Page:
by Meenakshi Iyer
New Delhi: With 2017 assembly elections in mind, Uttar Pradesh Chief Minister Akhilesh Yadav has promised free smartphones to the state’s rural poor. But little does the Yadav scion know that this time, it is not freebies – not even the oft-played caste card – that is going to swing the tide.
In the election-bound Uttar Pradesh, it seems like rules of the game are set to be rewritten – this time with netas readying to test a fresh poll ammo – crime.
Even as the Bharatiya Janta Party (BJP) tries to unify OBCs and upper castes and the Bahujan Samaj Party (BSP) swears by its Dalit votes, the state’s law and order situation is snowballing into a major sticky issue in the run-up to the election.
Four parties are vying to rule a state that elects the most number of members in the Lok Sabha, with strongest contenders being Akhilesh Yadav-led Samajwadi Party (SP) and Mayawati-led BSP. While the BJP strategises to regain its lost charm, Congress hopes for a miracle.
Ever since the announcement of poll dates, more than caste, it has been the rising crime graph in India’s most populous state has been constantly grabbing the headlines – the barbaric Bulandshahr and Badaun gang rape cases, murder of a deputy superintendent of police in Pratapgarh and Jawahar Bagh clash in the holy city of Mathura to name a few.
“In the past five months, 1,012 cases of rapes and 4,520 of harassment of women have been registered in Uttar Pradesh,” the Uttar Pradesh government said in a written reply to a question by Bharatiya Janta Party (BJP) member Satish Mahana in the state Assembly.
Nearly 60% of the rape survivors in Uttar Pradesh since 2010 were minors, said the Comptroller and Auditor General (CAG) report which was released recently. The districts with highest number of rape cases in 2010-15 were Aligarh (392), Moradabad (377), Allahabad (348), Meerut (346), Agra and Lucknow (328 each), according to the report.
According to the recent estimates by the National Crime Records Bureau (NCRB), Uttar Pradesh reported 35,527 cases of crime against women in 2015, or 10.9 per cent of the total such crimes in India.
The latest figures available with the Union Home Ministry mentions that Uttar Pradesh experienced 104 incidents of communal violence that left 34 people dead and 456 injured, in the first 10 months of the year 2012.
A state-wide survey carried out between April 12 and April 25, with a sample size of 25,000 people to gauge the general mood of the masses, showed that 25 per cent of the respondents identified law and order as the biggest problem.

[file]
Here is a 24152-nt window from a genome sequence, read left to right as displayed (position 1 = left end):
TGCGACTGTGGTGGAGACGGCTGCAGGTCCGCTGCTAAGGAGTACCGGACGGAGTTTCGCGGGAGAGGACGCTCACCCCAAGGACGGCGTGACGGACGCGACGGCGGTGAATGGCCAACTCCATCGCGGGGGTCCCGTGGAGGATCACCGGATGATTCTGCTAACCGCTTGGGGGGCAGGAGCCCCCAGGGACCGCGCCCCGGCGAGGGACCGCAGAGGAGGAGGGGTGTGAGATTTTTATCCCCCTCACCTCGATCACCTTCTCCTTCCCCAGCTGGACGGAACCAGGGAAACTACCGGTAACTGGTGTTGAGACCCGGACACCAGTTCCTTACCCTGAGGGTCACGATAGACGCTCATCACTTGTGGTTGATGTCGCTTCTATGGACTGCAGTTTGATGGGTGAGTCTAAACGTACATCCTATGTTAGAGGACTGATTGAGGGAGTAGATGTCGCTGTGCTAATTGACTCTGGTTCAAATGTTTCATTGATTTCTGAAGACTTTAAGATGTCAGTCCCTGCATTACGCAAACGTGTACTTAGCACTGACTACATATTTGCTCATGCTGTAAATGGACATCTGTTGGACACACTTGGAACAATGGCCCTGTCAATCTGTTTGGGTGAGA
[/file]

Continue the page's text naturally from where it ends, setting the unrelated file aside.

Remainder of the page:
As Akhilesh, who became the youngest UP chief minister in 2012, struggles to take stringent action against the perpetrators – with just 1.8 lakh police personnel available to take care of UP’s 21 crore population – the opposition has begun volley of attacks.
“It is true that crime and misbehaviour against women happens all over the country, but difference is that in UP the leaders give pro-racist remarks and shield people who commit crimes against women,” senior BJP leader Uma Bharti was quoted as saying in media reports.
Congress MLA Akhilesh Pratap Singh said law and order in the state was at its lowest ebb and the government’s claims proved to be hollow.
In a bid to project a clean image ahead of the election, the parties are taking extra efforts to remove members with criminal past. The Samajwadi party’s parliamentary board called off the alliance with alleged gangster-turned-politician Mukhtar Ansari’s Quami Ekta Dal, just three days after the merger.
The target is not just the Samajwadi party. Addressing a grand rally in Allahabad, BSP supremo Mayawati said: “BJP has made Keshav Prasad Maurya as their state unit president. He is himself facing serious criminal challenges, would such a party improve law and order situation in the state?”
The BJP returned favour by stating said that Mayawati had “run her past governments in the company of criminals and is still keeping them with her”.
Nearly 20 percent of the political candidates who ran in the last parliamentary elections faced criminal charges — with some as serious as rape, murder and extortion — according to a study by Association for Democratic Reforms, an independent think-tank.
With impending election, crime has been given political undertones in the decisive state with key SP minister Azam Khan hinting “political conspiracy” behind the gang-rape of the mother-daughter duo in Bulandshahr.
Khan, infamous for making insensitive and vituperative statements, said that “a desperate opposition could stoop to any level to defame and disgrace the government since the state elections are approaching”.
In a nutshell, increasing crime has somewhat replaced the traditional caste factor – at least prior to the next assembly elections – in a state that generally decides which way the political wind will flow.